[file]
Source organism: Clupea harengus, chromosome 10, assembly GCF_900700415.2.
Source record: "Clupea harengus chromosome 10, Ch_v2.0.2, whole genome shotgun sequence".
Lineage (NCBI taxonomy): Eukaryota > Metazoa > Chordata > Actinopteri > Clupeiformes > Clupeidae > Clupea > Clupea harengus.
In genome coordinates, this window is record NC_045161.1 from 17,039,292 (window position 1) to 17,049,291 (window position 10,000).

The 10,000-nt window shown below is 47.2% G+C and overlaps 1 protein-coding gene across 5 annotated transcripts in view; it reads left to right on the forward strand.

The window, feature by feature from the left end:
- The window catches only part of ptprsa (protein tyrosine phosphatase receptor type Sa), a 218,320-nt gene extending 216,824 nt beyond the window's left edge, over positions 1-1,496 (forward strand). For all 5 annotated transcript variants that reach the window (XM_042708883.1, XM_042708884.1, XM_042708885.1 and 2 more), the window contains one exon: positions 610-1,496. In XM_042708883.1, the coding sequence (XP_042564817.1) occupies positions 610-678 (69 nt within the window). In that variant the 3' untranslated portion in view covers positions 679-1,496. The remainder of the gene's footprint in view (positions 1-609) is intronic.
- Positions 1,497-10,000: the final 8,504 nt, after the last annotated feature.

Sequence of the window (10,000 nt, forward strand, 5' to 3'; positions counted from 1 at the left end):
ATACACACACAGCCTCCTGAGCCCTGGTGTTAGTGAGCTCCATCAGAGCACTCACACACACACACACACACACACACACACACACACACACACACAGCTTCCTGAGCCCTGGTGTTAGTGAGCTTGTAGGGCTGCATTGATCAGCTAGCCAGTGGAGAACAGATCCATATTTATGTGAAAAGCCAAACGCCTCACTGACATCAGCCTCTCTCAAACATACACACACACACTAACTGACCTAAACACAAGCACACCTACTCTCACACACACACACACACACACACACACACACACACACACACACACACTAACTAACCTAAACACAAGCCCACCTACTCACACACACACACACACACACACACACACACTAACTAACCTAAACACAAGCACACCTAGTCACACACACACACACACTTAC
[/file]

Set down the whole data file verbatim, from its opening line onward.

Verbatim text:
Source organism: Clupea harengus, chromosome 10, assembly GCF_900700415.2.
Source record: "Clupea harengus chromosome 10, Ch_v2.0.2, whole genome shotgun sequence".
Lineage (NCBI taxonomy): Eukaryota > Metazoa > Chordata > Actinopteri > Clupeiformes > Clupeidae > Clupea > Clupea harengus.
In genome coordinates, this window is record NC_045161.1 from 17,039,292 (window position 1) to 17,049,291 (window position 10,000).

The 10,000-nt window shown below is 47.2% G+C and overlaps 1 protein-coding gene across 5 annotated transcripts in view; it reads left to right on the forward strand.

The window, feature by feature from the left end:
- The window catches only part of ptprsa (protein tyrosine phosphatase receptor type Sa), a 218,320-nt gene extending 216,824 nt beyond the window's left edge, over positions 1-1,496 (forward strand). For all 5 annotated transcript variants that reach the window (XM_042708883.1, XM_042708884.1, XM_042708885.1 and 2 more), the window contains one exon: positions 610-1,496. In XM_042708883.1, the coding sequence (XP_042564817.1) occupies positions 610-678 (69 nt within the window). In that variant the 3' untranslated portion in view covers positions 679-1,496. The remainder of the gene's footprint in view (positions 1-609) is intronic.
- Positions 1,497-10,000: the final 8,504 nt, after the last annotated feature.

Sequence of the window (10,000 nt, forward strand, 5' to 3'; positions counted from 1 at the left end):
ATACACACACAGCCTCCTGAGCCCTGGTGTTAGTGAGCTCCATCAGAGCACTCACACACACACACACACACACACACACACACACACACACACACAGCTTCCTGAGCCCTGGTGTTAGTGAGCTTGTAGGGCTGCATTGATCAGCTAGCCAGTGGAGAACAGATCCATATTTATGTGAAAAGCCAAACGCCTCACTGACATCAGCCTCTCTCAAACATACACACACACACTAACTGACCTAAACACAAGCACACCTACTCTCACACACACACACACACACACACACACACACACACACACACACACACTAACTAACCTAAACACAAGCCCACCTACTCACACACACACACACACACACACACACACACTAACTAACCTAAACACAAGCACACCTAGTCACACACACACACACACTTAC